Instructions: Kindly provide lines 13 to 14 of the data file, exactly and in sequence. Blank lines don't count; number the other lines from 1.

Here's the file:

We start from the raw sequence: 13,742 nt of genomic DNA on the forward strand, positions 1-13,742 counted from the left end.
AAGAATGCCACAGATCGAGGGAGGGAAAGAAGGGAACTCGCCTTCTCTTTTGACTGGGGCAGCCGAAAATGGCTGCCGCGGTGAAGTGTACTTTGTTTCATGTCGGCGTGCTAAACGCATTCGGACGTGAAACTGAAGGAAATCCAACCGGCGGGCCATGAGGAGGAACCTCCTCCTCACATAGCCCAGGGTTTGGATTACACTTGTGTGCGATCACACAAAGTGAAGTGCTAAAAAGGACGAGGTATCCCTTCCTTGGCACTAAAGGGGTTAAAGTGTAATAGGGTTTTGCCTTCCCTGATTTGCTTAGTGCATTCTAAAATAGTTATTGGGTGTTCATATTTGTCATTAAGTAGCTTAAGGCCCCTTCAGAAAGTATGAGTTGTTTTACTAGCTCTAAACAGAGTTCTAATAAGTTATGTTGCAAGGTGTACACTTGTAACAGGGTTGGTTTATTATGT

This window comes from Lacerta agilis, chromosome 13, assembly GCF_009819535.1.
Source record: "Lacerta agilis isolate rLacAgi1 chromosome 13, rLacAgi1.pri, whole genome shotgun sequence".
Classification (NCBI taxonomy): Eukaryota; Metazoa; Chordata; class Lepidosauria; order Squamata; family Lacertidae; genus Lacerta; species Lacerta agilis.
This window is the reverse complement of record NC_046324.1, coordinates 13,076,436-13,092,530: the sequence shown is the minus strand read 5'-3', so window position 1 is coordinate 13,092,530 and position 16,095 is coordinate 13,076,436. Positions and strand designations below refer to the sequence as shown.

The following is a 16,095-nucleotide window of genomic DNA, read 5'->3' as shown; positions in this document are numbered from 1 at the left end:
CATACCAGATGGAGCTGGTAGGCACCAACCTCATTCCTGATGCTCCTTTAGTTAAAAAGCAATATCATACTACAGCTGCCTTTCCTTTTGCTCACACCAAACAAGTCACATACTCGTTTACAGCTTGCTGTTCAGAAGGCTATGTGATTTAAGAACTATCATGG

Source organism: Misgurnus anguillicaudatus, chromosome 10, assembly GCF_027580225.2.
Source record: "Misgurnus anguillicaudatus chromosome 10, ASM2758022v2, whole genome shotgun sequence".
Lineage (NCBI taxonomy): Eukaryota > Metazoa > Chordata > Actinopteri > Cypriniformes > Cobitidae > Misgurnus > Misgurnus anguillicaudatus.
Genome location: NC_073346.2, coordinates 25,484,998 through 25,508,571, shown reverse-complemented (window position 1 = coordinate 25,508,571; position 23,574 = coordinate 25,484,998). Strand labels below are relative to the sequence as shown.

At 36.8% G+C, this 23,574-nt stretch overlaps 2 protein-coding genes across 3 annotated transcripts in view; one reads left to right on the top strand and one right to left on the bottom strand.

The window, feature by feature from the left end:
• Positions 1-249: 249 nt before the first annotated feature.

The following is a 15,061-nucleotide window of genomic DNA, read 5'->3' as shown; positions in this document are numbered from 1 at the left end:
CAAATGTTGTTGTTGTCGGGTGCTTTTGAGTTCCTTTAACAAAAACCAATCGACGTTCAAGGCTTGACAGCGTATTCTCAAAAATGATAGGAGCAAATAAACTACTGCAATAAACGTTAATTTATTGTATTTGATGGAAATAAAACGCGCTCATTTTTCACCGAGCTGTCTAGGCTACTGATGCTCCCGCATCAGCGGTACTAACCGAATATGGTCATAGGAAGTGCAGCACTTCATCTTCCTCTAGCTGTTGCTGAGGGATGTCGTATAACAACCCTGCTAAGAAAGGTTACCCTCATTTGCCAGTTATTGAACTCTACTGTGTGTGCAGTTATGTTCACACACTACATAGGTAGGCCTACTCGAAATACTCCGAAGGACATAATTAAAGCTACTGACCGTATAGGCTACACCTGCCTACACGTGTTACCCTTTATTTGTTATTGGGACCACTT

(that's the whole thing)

At 36.8% G+C, this 23,574-nt stretch overlaps 2 protein-coding genes across 3 annotated transcripts in view; one reads left to right on the top strand and one right to left on the bottom strand.

The window, feature by feature from the left end: